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The Boston Phoenix A Long Shot That Matters

For a third political party -- Reform, Libertarian, or Green -- victory won't come by winning. It will come by finishing second.

By Robert David Sullivan

APRIL 3, 2000:  Seven months to go before the presidential election, and we're already well into the "Is that all there is?" phase of the campaign. Not only have the nominees for the two major parties been selected, but several possibilities for a third, independent choice (including Donald Trump and Jesse Ventura) have already been laughed out of consideration. John McCain, beaten in the Republican primaries, has declined to risk further humiliation with an independent candidacy. That leaves us with a couple of retreads trying to reach disaffected voters: Pat Buchanan of the Reform Party (unless Ross Perot grabs the nomination for himself again) and Ralph Nader, the repeat nominee of the Green Party. As for the major candidates, Democrat Al Gore and Republican George W. Bush, they seem ready to wage a campaign based on character issues rather than political philosophy. The only real element of suspense is whether we'll break the record for lowest voter turnout come November.

Not too long ago, there was reason to hope that the two-party system would become as obsolete as Ma Bell's telephone monopoly. In the 1992 presidential election, independent candidate Ross Perot, a semi-coherent egomaniac whom you wouldn't trust to walk your dog, managed to win 19 percent of the vote. Four years later, Perot ran again and got eight percent, a comedown but good enough to qualify his new Reform Party for federal matching funds and a guaranteed place on many states' ballots in 2000. Since Perot's strong 1992 showing, two states (Maine and Minnesota) have elected independent governors, and there have been scattered victories by the Green Party in local elections (mostly in coastal California). And only a few weeks ago, McCain's insurgent candidacy prompted record-high turnouts in several presidential primaries -- supporting the idea that a large bloc of independent voters is out there waiting for an alternative to the Democrats and Republicans.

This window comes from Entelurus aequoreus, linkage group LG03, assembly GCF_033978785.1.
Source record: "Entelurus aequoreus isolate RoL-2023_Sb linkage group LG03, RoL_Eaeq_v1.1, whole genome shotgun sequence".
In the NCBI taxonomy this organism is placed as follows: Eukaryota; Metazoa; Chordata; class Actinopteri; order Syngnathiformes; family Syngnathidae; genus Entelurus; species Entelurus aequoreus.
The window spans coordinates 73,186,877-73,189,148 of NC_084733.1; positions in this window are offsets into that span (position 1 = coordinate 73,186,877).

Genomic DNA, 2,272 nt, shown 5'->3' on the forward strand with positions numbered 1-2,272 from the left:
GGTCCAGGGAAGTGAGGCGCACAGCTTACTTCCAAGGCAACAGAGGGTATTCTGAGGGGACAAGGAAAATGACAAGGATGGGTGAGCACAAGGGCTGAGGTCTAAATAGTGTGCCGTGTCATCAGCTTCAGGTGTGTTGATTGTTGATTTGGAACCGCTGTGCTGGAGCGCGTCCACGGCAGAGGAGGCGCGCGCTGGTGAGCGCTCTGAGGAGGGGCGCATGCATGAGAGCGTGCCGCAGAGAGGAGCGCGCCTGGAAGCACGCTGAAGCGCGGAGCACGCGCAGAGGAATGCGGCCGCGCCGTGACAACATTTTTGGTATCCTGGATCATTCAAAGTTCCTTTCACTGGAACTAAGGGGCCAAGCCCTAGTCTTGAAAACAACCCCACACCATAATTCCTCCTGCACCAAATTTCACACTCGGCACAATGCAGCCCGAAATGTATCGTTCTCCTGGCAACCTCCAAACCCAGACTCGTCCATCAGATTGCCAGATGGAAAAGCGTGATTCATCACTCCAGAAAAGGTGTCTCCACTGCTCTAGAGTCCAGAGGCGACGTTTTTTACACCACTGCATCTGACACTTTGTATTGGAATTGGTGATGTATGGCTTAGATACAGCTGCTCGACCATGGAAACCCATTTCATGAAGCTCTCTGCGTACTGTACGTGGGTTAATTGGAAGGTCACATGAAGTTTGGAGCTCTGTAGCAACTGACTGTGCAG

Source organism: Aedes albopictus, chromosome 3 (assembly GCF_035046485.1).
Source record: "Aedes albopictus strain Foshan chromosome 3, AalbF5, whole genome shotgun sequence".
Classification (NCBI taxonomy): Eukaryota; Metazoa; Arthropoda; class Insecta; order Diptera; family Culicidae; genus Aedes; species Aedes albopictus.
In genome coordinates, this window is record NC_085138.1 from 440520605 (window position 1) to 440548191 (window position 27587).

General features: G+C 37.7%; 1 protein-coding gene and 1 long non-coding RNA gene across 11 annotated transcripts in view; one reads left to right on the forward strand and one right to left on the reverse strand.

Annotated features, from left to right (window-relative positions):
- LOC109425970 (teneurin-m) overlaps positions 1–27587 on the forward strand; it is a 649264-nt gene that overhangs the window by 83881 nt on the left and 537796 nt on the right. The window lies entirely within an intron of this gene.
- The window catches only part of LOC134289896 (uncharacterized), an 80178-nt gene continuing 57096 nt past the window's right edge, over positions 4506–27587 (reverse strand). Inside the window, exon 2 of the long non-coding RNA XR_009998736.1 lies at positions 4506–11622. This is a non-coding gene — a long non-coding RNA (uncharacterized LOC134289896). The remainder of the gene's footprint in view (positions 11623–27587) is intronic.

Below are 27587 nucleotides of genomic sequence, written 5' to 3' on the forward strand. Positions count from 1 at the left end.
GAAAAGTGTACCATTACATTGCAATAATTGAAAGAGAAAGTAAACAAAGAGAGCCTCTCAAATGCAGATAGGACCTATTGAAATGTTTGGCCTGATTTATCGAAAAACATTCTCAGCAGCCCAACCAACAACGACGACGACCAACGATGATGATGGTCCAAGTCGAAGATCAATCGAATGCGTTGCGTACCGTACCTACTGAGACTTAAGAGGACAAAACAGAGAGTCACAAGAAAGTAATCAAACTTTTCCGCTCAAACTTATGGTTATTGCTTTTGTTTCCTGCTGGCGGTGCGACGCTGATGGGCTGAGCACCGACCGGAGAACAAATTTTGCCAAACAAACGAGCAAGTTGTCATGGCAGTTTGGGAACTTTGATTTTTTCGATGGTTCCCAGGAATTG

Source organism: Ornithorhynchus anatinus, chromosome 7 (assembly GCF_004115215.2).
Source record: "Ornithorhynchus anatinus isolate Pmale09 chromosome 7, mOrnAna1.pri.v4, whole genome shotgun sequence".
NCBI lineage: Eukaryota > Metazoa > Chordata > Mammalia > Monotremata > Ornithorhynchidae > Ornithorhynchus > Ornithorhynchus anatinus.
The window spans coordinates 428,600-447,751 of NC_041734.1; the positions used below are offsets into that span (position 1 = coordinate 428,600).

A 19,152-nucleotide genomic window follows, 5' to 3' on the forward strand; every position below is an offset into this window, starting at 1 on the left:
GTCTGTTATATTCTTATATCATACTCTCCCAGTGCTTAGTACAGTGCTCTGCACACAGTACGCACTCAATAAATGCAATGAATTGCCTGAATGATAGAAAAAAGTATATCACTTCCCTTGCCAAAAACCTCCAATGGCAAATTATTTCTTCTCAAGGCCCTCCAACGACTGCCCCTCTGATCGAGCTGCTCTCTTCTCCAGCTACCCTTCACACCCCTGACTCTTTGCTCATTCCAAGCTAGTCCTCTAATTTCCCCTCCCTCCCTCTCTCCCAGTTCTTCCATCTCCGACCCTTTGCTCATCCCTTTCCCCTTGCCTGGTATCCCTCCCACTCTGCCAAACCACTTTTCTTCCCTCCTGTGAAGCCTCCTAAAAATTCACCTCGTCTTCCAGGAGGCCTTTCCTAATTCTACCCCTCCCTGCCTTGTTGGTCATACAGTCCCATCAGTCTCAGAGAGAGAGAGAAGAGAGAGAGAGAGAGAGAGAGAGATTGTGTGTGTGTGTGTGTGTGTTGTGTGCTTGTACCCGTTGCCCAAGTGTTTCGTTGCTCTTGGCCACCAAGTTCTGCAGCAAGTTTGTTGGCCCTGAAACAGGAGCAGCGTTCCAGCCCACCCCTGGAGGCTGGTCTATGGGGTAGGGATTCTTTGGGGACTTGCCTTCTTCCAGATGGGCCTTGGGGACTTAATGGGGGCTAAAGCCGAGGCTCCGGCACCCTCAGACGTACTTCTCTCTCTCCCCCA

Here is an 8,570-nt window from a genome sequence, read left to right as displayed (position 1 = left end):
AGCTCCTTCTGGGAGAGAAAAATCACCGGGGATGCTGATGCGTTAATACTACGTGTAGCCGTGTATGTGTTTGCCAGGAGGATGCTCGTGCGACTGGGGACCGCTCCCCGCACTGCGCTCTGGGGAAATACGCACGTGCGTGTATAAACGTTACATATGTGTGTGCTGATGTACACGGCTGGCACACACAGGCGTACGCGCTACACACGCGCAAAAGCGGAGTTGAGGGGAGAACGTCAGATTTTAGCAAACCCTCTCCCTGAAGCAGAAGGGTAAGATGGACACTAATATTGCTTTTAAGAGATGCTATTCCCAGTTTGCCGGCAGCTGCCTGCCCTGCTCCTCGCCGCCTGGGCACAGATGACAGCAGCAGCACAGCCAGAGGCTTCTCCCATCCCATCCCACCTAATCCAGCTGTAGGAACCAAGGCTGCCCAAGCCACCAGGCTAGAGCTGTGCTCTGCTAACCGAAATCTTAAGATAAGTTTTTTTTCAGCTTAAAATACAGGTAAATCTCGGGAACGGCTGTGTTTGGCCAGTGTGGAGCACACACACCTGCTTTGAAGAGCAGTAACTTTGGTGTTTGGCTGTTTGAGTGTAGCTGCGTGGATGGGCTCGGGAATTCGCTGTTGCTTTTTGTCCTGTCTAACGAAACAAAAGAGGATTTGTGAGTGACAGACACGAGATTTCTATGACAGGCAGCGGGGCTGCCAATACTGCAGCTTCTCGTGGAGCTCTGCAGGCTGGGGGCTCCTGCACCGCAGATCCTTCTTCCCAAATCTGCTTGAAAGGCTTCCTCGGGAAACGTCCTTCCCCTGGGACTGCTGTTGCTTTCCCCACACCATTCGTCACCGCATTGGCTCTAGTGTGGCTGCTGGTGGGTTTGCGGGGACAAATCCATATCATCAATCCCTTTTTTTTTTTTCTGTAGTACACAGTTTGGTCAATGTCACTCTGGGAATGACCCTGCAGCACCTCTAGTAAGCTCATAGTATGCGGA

Clearly, there's a demand for a strong new party, especially among younger voters and other traditionally low-turnout groups. But Perot's candidacies didn't go far enough toward breaking the Democratic-Republican monopoly. In order to survive, a new party must "shoot to kill" one of the two main parties and take its place in the two-candidate system. That's how the Republican Party established itself in the 19th century. It didn't aim for the middle between the pro-slavery Democrats and the wishy-washy Whigs; in taking a harder line against slavery, it pretty much left the Democrats alone while destroying the Whigs. The first Republican presidential candidate (in 1856) finished second to the Democrat, and by the next election the Whig party was extinct.


That said, it's essentially impossible today for a third party to knock out the Republicans or the Democrats at the national level. The major parties have too much money, and together they more or less represent the views of most voters in most parts of the country. Not all of the country, though. We're too big and too complex to be served by just two parties. There's no way that any party could be a serious force in both the Bronx (where one congressional district voted 95 percent for Bill Clinton in the last election) and Amarillo, Texas (whose congressional district gave Clinton 26 percent). In large chunks of the United States, either the Democrats or the Republicans are so despised that it almost seems sadistic to prove the point by holding an election. Indeed, in 99 congressional districts (out of a total of 435), one of the parties didn't even bother to field a candidate in the last election. In at least as many districts, some poor soul ran without the support of his or her party, was outspent by at least 10 to 1, and had more chance of getting sent to Mars than to Capitol Hill.

In those parts of the country, it really is pointless to vote in a congressional election. What possible difference could it make whether your congressman is elected with 80 percent or 85 percent of the vote, unless you want to give him bragging rights in the locker room of the House gym? After living almost my entire life in overwhelmingly Democratic districts, I've never voted for a Democratic congressional candidate, because I'd feel ridiculous doing it. It would be like signing a petition to keep my local Starbucks open. Neither one needs my support to stay in business.